38. An acute hemolytic immunological reaction to transfusion is due to _______, and clinical signs include... (9)
    RBC incompatibility; feer, restlessness, salivation, urticaria (hives), tremors, vomiting, incontinence, tachycardia, convulsions
  39. What do you do in the case of an acute hemolytic immunological reaction to transfusion?
    stop transfusion, administer fluids and corticosteroids
  40. The clinical signs of an acute non-hemolytic immunological reaction to transfusion are... (3)
    urticaria fever, anaphylaxis
  41. What do you do in the case of an acute non-hemolytic immunological reaction to transfusion?
    stop transfusion, (anaphylaxis)administer fluids, corticosteroids, and antihistamines, (urticaria) administer corticosteroids and antihistamines
  42. A delayed immunological response to transfusion is caused by...
    development of recipient antibodies to donor RBC antigens
  43. Delayed immunological reaction to transfusion results in _______, which causes the following clinical signs... (3)
    extravascular hemolysis; jaundice, decreased PCV, billirubinuria (usually mild and go unnoticed by owner)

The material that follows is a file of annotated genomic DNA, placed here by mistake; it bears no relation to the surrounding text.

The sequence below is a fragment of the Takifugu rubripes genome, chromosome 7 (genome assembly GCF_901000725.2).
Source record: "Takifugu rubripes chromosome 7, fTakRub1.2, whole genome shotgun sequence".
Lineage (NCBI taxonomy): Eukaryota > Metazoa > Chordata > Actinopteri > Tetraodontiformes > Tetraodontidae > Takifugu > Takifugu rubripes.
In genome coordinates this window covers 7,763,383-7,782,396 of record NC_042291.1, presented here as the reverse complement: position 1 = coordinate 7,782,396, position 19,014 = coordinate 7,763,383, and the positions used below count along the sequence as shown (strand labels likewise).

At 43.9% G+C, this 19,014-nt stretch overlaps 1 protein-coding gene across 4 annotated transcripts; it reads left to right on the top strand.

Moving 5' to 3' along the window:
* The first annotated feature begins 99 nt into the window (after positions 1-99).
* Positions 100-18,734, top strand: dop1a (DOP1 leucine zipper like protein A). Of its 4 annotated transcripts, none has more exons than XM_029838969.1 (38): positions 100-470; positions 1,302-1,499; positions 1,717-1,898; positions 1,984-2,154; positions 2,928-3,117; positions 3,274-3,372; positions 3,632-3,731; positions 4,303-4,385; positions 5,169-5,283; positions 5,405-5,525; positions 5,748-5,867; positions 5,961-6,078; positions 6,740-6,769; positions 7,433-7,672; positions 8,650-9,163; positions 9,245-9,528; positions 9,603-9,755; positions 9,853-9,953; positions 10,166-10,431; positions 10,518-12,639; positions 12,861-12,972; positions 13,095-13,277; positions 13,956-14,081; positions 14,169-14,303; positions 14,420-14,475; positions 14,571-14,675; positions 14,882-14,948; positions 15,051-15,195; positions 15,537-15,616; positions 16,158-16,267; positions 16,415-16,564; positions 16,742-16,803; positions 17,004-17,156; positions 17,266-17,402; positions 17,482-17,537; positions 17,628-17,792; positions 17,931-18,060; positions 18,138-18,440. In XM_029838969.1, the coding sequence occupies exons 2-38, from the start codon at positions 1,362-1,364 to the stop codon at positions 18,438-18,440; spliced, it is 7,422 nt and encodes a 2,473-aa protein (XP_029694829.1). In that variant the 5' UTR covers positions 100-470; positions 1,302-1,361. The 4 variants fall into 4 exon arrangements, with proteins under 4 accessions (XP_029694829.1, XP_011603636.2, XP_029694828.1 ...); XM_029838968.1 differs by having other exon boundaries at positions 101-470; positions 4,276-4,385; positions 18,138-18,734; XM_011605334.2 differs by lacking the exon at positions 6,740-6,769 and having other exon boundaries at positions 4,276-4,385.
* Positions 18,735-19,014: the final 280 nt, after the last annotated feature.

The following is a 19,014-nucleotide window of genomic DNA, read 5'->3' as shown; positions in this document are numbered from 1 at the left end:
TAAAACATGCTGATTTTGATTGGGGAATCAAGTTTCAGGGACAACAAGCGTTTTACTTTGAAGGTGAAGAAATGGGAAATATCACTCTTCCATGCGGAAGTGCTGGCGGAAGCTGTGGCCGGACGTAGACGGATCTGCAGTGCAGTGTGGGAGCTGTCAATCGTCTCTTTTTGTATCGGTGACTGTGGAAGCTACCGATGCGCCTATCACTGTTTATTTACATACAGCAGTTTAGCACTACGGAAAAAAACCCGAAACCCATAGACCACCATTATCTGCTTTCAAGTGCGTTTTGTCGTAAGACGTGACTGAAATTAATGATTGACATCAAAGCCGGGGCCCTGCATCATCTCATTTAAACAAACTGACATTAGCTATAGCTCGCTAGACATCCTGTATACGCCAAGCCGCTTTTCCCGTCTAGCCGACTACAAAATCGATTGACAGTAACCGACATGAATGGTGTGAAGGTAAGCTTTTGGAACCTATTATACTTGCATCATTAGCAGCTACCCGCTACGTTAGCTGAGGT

44. Acute or delayed nonimmunological response to transfusion can be caused by... (6)
    circulatory overload, endotoxic shock, disease transmission, coagulation, embolism
  45. Circulatory overload causes the following clinical signs... (5)
    cough,, pulmonary edema, vomiting, urticaria, serous nasal discharge
  46. With relative erythrocytosis, RBC mass is _______, and RBCs are ________________ per unit volume of circulating blood.
    normal; more concentrated
  47. What are the 2 potential causes of relative erythrocytosis?
    dehydration, splenic contraction
  48. Erythrocytosis due to dehydration is _________ and results from __________.
    hemoconcentration; loss of fluid from the intravascular space (decreased plasma volume)
  49. Laboratory findings associated with hemoconcentration? (5)